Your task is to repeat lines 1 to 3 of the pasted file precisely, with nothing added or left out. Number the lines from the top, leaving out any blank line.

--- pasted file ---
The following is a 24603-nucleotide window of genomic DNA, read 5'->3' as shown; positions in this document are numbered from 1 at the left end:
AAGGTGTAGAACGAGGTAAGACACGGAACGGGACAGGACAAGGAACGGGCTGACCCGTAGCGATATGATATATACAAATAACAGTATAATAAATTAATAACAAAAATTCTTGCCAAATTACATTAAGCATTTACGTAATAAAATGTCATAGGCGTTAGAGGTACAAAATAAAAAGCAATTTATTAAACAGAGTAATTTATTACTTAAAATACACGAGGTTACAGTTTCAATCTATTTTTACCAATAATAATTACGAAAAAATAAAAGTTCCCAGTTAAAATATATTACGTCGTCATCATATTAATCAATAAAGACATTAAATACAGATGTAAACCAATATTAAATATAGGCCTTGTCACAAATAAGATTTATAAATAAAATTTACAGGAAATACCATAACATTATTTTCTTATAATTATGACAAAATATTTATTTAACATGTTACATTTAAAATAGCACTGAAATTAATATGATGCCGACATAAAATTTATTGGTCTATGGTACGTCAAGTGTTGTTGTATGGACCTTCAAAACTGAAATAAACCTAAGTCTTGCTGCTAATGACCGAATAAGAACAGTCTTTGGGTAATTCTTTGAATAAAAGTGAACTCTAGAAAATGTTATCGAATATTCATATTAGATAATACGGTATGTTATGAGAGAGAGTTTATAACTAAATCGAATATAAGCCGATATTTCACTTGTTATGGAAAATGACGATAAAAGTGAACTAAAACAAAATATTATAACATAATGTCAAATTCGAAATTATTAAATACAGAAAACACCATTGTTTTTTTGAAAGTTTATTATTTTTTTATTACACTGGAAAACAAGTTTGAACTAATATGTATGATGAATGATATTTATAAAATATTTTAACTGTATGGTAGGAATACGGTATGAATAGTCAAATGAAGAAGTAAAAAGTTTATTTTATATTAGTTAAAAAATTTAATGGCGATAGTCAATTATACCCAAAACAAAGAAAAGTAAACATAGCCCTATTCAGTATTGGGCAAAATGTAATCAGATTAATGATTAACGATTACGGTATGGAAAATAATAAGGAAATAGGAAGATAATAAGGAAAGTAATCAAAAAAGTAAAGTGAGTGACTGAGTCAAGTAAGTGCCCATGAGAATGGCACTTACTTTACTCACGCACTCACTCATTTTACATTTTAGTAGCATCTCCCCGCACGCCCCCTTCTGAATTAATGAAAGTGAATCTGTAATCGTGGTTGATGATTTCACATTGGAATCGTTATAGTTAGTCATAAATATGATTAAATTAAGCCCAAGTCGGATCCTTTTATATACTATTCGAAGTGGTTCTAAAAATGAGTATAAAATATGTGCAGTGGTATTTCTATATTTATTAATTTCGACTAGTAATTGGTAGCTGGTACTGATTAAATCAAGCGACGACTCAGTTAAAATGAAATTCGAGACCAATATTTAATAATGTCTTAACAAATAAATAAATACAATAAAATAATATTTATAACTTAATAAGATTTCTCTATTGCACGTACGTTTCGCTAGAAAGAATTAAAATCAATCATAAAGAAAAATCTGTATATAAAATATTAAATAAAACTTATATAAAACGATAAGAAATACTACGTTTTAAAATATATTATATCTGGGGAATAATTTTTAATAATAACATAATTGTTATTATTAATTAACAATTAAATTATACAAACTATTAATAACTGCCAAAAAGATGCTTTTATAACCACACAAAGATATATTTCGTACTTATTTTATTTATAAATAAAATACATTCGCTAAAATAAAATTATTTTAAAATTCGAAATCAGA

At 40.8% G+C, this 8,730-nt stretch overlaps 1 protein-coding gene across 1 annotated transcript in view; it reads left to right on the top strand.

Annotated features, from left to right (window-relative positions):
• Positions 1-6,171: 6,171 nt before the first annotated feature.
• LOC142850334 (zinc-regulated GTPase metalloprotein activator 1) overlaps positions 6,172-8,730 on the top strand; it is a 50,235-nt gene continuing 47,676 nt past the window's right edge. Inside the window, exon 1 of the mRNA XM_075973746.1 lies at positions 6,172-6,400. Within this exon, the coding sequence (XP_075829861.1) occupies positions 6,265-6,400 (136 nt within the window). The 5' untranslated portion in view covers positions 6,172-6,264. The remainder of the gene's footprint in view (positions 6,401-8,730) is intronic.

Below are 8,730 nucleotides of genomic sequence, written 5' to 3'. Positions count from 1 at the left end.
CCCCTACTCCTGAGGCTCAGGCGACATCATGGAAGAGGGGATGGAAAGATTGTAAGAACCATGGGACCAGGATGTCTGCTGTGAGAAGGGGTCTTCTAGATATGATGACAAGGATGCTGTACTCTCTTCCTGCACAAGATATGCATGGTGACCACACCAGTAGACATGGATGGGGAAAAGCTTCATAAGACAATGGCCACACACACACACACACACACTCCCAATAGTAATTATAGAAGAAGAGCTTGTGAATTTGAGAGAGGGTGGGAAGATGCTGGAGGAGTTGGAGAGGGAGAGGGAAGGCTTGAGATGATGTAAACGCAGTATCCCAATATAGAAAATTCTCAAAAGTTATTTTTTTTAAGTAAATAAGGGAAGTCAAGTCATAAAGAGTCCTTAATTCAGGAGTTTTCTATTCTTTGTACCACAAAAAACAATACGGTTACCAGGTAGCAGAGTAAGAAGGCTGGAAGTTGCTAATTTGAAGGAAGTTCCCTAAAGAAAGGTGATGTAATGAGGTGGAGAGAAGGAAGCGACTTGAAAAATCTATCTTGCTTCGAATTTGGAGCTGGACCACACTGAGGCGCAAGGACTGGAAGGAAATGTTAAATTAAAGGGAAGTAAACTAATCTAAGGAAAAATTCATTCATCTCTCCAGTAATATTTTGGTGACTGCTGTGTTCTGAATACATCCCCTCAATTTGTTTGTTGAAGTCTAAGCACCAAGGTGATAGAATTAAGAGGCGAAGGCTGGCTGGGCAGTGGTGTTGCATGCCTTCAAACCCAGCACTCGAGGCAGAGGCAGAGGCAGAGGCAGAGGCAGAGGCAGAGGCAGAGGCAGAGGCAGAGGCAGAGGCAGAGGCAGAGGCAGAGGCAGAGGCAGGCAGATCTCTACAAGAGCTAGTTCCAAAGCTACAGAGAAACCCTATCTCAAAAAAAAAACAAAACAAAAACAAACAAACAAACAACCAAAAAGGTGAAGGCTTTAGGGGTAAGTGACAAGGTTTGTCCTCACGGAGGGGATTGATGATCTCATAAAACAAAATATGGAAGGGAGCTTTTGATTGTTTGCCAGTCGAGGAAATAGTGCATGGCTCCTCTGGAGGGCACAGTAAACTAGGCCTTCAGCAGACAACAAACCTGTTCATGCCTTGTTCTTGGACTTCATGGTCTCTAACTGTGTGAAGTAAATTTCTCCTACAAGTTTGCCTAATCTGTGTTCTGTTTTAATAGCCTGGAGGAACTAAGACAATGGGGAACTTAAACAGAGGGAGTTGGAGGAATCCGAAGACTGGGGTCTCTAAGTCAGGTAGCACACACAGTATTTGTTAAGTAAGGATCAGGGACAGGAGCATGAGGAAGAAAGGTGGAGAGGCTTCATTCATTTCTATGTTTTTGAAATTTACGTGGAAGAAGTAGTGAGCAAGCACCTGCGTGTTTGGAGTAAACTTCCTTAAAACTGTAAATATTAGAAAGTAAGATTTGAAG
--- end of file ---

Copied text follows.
The following is a 24603-nucleotide window of genomic DNA, read 5'->3' as shown; positions in this document are numbered from 1 at the left end:
AAGGTGTAGAACGAGGTAAGACACGGAACGGGACAGGACAAGGAACGGGCTGACCCGTAGCGATATGATATATACAAATAACAGTATAATAAATTAATAACAAAAATTCTTGCCAAATTACATTAAGCATTTACGTAATAAAATGTCATAGGCGTTAGAGGTACAAAATAAAAAGCAATTTATTAAACAGAGTAATTTATTACTTAAAATACACGAGGTTACAGTTTCAATCTATTTTTACCAATAATAATTACGAAAAAATAAAAGTTCCCAGTTAAAATATATTACGTCGTCATCATATTAATCAATAAAGACATTAAATACAGATGTAAACCAATATTAAATATAGGCCTTGTCACAAATAAGATTTATAAATAAAATTTACAGGAAATACCATAACATTATTTTCTTATAATTATGACAAAATATTTATTTAACATGTTACATTTAAAATAGCACTGAAATTAATATGATGCCGACATAAAATTTATTGGTCTATGGTACGTCAAGTGTTGTTGTATGGACCTTCAAAACTGAAATAAACCTAAGTCTTGCTGCTAATGACCGAATAAGAACAGTCTTTGGGTAATTCTTTGAATAAAAGTGAACTCTAGAAAATGTTATCGAATATTCATATTAGATAATACGGTATGTTATGAGAGAGAGTTTATAACTAAATCGAATATAAGCCGATATTTCACTTGTTATGGAAAATGACGATAAAAGTGAACTAAAACAAAATATTATAACATAATGTCAAATTCGAAATTATTAAATACAGAAAACACCATTGTTTTTTTGAAAGTTTATTATTTTTTTATTACACTGGAAAACAAGTTTGAACTAATATGTATGATGAATGATATTTATAAAATATTTTAACTGTATGGTAGGAATACGGTATGAATAGTCAAATGAAGAAGTAAAAAGTTTATTTTATATTAGTTAAAAAATTTAATGGCGATAGTCAATTATACCCAAAACAAAGAAAAGTAAACATAGCCCTATTCAGTATTGGGCAAAATGTAATCAGATTAATGATTAACGATTACGGTATGGAAAATAATAAGGAAATAGGAAGATAATAAGGAAAGTAATCAAAAAAGTAAAGTGAGTGACTGAGTCAAGTAAGTGCCCATGAGAATGGCACTTACTTTACTCACGCACTCACTCATTTTACATTTTAGTAGCATCTCCCCGCACGCCCCCTTCTGAATTAATGAAAGTGAATCTGTAATCGTGGTTGATGATTTCACATTGGAATCGTTATAGTTAGTCATAAATATGATTAAATTAAGCCCAAGTCGGATCCTTTTATATACTATTCGAAGTGGTTCTAAAAATGAGTATAAAATATGTGCAGTGGTATTTCTATATTTATTAATTTCGACTAGTAATTGGTAGCTGGTACTGATTAAATCAAGCGACGACTCAGTTAAAATGAAATTCGAGACCAATATTTAATAATGTCTTAACAAATAAATAAATACAATAAAATAATATTTATAACTTAATAAGATTTCTCTATTGCACGTACGTTTCGCTAGAAAGAATTAAAATCAATCATAAAGAAAAATCTGTATATAAAATATTAAATAAAACTTATATAAAACGATAAGAAATACTACGTTTTAAAATATATTATATCTGGGGAATAATTTTTAATAATAACATAATTGTTATTATTAATTAACAATTAAATTATACAAACTATTAATAACTGCCAAAAAGATGCTTTTATAACCACACAAAGATATATTTCGTACTTATTTTATTTATAAATAAAATACATTCGCTAAAATAAAATTATTTTAAAATTCGAAATCAGA

At 40.8% G+C, this 8,730-nt stretch overlaps 1 protein-coding gene across 1 annotated transcript in view; it reads left to right on the top strand.